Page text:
"If this is your first time hearing this/You are about to experience, something so cold!" —Kanye West 

Gee Roberson: “The original title was 'Drug Dealing' but were on the fence about that title. We wanted to go with a mainstream title. It wasn’t like a two second conversation either; that was a real conversation [about that title] but obviously we made the right choice.

“We used to be on high-alert—any beat that would come out of anyone’s session that was too crazy, it was like code red. That was one of those ones when he cooked it up, we immediately said, ‘That’s not being sold. You’re keeping that.’ [Laughs.]”

We used to be on high-alert—any beat that would come out of anyone’s session that was too crazy, it was like code red. That was one of those ones when he cooked it up, we immediately said, ‘That’s not being sold. You’re keeping that.’ —Gee Roberson

Hip Hop: “He was mixing Roc-A-Fella with what he was, but still speaking to Roc-A-Fella fans. Because his later albums don’t speak to them so much anymore. He was trying to find his way to blend the two worlds, to appeal to street people without doing it blatantly—these are conversations we had.”

Consequence: “It took a while for a guy like Kanye to write a song about hustling. He had to extract it—he got me to stop hustling. I was moving things in Queens and I got arrested. He kind of had that Puffy/Biggie talk with me like, ‘Yo man, you gotta put that shit down.’ He rapped from an outside-looking-in standpoint. Lines like, ‘Around the same time, Doe ran up in dude house.’ He had to gather that information because he wasn’t in the know. He’ll say it himself: he was never in the streets like that. So it was a collection of information that made sense for him to tell.”

"We Don't Care" samples The Jimmy Castor Bunch's "I Just Wanna Stop"(1979)

Coodie: “I used to do stand-up comedy in Chicago and Deray Davis was one of the guys that we were bringing up. Deray wound up moving to L.A. We needed a ride from the dentist's office, so he came and scooped us up. Kanye was like, ‘You gotta hear this song I did.’ This was when Kanye still had the wires in his mouth.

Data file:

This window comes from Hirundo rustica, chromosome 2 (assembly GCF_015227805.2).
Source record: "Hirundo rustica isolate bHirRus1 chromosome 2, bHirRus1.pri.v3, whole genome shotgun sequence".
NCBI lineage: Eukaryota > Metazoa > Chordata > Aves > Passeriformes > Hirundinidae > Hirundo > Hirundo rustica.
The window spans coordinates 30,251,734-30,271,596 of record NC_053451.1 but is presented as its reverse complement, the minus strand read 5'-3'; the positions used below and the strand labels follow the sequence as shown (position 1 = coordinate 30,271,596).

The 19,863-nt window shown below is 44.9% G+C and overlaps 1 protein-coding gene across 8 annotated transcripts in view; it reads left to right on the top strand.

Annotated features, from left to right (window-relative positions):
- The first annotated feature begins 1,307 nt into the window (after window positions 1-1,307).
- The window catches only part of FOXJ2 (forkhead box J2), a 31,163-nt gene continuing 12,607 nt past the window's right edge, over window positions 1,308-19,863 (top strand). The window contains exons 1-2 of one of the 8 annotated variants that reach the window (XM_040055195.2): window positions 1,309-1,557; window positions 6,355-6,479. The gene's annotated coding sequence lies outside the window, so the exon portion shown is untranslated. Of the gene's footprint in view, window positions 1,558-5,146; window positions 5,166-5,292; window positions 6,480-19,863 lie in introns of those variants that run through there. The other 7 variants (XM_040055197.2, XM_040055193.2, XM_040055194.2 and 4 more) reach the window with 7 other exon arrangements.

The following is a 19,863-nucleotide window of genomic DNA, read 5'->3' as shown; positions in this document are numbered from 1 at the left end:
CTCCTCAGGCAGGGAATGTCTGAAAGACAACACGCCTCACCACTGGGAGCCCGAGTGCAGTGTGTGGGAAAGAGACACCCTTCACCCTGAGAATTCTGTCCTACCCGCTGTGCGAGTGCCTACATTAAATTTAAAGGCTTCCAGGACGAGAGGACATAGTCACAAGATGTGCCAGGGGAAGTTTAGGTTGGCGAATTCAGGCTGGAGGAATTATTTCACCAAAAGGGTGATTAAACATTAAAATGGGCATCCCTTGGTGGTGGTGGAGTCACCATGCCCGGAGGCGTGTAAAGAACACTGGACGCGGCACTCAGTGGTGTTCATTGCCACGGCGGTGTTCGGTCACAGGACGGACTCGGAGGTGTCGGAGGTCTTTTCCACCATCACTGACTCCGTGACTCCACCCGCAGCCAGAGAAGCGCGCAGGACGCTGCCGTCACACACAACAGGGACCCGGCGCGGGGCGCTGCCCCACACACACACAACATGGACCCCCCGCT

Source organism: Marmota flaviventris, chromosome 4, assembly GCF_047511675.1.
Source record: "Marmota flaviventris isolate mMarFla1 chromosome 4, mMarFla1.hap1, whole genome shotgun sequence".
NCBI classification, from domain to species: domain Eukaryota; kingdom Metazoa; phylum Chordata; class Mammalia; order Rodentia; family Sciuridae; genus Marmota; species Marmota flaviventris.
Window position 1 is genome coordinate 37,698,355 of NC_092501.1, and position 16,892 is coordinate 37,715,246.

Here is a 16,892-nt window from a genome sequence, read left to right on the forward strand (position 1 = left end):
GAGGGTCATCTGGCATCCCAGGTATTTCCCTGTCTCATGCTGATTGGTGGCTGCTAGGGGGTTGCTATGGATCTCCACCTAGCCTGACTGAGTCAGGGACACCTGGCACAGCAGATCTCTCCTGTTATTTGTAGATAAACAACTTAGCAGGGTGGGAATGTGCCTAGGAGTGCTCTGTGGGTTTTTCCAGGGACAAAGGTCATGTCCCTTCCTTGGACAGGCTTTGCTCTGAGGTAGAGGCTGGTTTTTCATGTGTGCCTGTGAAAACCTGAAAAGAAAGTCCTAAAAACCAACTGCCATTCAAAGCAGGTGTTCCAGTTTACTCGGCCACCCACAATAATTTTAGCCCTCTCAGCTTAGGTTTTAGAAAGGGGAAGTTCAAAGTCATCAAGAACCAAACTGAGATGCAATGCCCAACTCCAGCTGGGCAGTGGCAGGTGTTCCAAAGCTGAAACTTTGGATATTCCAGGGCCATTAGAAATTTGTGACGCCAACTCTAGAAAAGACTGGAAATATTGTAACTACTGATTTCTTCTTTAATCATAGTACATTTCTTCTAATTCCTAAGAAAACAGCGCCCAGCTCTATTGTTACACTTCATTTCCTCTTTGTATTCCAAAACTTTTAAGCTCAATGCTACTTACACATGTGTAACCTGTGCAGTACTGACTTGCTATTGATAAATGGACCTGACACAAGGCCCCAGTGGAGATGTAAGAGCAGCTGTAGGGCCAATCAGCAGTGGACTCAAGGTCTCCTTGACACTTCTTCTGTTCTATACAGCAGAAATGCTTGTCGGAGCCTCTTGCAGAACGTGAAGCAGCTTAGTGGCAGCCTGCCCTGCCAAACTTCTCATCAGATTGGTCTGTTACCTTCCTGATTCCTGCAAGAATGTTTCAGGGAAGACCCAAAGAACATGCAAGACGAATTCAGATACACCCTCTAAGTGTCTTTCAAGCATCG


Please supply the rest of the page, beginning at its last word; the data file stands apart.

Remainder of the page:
"Deray heard ‘Through The Wire’ and that’s when he said, ‘Without a arm I spit!’ So he started coming around more. Kanye really wanted Bernie Mac to do the intro. Bernie was like my mentor but Bernie couldn’t do it. So Deray came in."

Deray Davis: “I’d never done a skit or anything like that. I said, ‘Let me see if I can do a couple of things.’ So I did a British voice thing and he said, ‘That’s cool.’ I started doing other voices. Out of nowhere I did the closest Bernie Mac impersonation I could do, because I don’t really do impersonations, and that hit.

People on Twitter still be like, ‘Bernie Mac was great on Kanye’s album.’ And then someone will at me and say, ‘That’s actually Deray Davis.’ People will be like, ‘Oh, I never knew that!'  —Deray Davis

“Kanye started pitching ideas at me while I was in the booth, but I just started to say whatever I wanted to say. He gave me the concept, like he wanted an intro that was a graduation and he wanted a teacher. I didn’t go to college at all so I didn’t know this shit. I just talked about what I thought I knew about college, which ended up being some good freestyling. It ended up making sense, because people who were in school were like, ‘We’re in college and we don’t know about any of this!’

“It was really informal. Kanye was just listening, watching, and laughing. I didn’t expect that much of it to be on the album. I never knew how big it was going to be. People on Twitter still be like, ‘Bernie Mac was great on Kanye’s album.’ And then someone will at me and say, ‘That’s actually Deray Davis.’ People will be like, ‘Oh, I never knew that!'"